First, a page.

Myself... I quite like the book (though I certainly didn't when I first read it -- too many differences from my own approach), and I periodically go back for a reread to this day. My own take on it is that, as a didactic novel (the genre to which it belongs, really), it is actually rather well done; certainly, it beats many another such that I've read, whatever their other virtues, when it comes to tying the didacticism to some form of dramatic action or character development; and I enjoy the way this is something of the capstone to various themes developed in his juveniles (which are nearly all well worth reading... even Rocket Ship Galileo, despite being clunky here and there, has things to recommend it, IMO).

As for the film... while I can appreciate what he was doing, I'm afraid I feel it was far too heavy handed in general, where the irony simply became like a bludgeon where subtlety would have served much better to satirize what he was aiming at, and it also was far too farcical... and I've never been a fan of farce. Some nice things there, but I've never been able to actually like the film enough to sit through the entire thing (though I have seen it all in bits and pieces here and there)....
 

Connavar

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Thats why im so glad Starship Troopers was my first RAH book. I picked it up from the library and read it without knowing anything about except being a juvie and Heinlein was some important SF author heh.

Everything in the book was fresh to me. If i would read it now knowing the so called controversy it wouldnt be the same.
 

Toby Frost

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I've read two other Heinleins: Star Beast, which was entertaining enough when I was young, and The Puppet Masters, which I remember as being very good. I should point out that both of these worked perfectly well as books: my argument (here) is that Starship Troopers doesn't work very well as a novel, no matter its politics.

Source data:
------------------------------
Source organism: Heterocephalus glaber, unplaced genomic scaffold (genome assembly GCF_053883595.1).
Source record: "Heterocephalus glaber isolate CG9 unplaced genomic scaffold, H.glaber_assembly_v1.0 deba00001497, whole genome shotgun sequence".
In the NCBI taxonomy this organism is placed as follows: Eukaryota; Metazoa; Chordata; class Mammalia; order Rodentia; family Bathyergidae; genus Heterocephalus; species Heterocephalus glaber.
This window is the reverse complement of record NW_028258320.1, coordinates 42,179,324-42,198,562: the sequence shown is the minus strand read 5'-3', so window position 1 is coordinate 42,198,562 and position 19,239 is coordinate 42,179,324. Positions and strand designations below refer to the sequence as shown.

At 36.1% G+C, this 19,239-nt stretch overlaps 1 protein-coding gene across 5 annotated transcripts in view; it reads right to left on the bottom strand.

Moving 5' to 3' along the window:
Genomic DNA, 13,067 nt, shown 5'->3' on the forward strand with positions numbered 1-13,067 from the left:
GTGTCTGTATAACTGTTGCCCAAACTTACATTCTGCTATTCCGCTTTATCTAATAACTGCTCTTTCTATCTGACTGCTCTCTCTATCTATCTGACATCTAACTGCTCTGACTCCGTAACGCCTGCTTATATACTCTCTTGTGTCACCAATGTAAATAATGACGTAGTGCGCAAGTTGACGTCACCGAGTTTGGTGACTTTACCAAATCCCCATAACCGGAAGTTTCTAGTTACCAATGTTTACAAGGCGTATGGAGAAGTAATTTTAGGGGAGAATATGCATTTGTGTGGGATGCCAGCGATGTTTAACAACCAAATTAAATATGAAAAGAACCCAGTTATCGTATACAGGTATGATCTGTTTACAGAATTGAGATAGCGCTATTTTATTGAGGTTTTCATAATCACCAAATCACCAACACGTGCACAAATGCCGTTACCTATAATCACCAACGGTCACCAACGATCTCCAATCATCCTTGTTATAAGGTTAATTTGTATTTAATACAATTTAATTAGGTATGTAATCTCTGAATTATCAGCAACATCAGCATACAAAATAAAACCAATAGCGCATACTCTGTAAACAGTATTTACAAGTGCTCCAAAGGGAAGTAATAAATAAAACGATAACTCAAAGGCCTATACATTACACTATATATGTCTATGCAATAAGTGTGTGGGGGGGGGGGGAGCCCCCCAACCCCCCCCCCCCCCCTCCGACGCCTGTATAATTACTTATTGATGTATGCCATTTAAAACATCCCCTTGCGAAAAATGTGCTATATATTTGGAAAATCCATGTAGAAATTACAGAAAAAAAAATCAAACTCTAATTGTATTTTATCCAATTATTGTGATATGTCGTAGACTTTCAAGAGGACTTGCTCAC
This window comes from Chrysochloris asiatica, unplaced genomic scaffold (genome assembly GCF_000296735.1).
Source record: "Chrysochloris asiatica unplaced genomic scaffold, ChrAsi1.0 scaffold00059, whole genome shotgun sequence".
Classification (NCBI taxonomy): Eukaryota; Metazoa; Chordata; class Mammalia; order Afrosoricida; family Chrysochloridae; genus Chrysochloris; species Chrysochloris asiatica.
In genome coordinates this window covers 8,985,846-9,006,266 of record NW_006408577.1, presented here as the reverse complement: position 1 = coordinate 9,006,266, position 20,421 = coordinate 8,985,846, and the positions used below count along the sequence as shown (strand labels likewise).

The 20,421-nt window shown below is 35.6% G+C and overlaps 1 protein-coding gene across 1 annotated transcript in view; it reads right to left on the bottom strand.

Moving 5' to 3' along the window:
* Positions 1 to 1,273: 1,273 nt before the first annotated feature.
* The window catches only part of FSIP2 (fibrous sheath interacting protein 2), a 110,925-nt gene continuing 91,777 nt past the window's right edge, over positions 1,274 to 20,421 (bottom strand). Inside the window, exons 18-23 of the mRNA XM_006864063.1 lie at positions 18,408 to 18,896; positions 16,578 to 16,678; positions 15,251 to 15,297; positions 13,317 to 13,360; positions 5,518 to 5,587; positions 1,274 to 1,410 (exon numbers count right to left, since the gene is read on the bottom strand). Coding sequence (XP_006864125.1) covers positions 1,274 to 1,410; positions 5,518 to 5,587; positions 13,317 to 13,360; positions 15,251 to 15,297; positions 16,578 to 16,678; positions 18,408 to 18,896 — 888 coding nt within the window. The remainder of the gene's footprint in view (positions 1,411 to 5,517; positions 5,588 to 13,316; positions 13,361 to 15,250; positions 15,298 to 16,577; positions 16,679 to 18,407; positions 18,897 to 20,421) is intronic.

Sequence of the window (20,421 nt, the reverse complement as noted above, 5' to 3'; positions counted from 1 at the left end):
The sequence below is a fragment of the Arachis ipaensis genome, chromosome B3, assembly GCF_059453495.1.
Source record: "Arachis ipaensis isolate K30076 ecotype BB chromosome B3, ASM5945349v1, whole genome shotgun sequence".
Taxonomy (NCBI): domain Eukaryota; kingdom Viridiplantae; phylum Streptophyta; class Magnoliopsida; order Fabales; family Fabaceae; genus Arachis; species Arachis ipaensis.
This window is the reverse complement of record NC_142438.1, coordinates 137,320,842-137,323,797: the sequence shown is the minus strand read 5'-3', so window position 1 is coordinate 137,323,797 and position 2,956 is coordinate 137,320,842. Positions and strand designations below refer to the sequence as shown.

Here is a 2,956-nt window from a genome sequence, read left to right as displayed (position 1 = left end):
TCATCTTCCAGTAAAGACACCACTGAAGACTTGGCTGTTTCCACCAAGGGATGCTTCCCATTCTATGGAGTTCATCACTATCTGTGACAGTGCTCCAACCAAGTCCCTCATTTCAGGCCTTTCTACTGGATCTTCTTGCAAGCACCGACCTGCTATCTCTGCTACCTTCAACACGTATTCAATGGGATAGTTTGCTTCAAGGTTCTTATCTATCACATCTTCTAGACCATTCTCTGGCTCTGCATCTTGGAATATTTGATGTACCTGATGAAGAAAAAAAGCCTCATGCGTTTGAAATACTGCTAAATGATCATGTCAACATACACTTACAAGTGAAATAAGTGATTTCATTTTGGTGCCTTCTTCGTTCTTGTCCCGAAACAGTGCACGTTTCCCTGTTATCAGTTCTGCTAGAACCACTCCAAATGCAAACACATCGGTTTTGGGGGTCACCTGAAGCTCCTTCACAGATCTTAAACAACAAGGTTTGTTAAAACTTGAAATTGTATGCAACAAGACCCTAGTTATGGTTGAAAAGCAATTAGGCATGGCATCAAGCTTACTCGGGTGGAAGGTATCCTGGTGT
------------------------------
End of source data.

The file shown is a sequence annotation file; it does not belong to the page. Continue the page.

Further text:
Though I agree that different facets of an author can appear in different books. It is a rare novel that shows the whole of its author, and probably not a good one.
 

iansales

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Other novels by Heinlein I've read - or at least I remember having read: Space Cadet, The Day After Tomorrow, The Puppet Masters, Starman Jones, Citizen of the Galaxy, Have Space Suit—Will Travel, Stranger in a Strange Land, Glory Road, Farnham's Freehold, I Will Fear No Evil, The Number of the Beast, Friday, Job: A Comedy of Justice, The Cat Who Walks Through Walls, To Sail Beyond the Sunset and three or four collections.

And of those, I'd say the juveniles were easily the best. But later this year I plan to reread Stranger in a Strange Land, so perhaps we'll see what I make of that...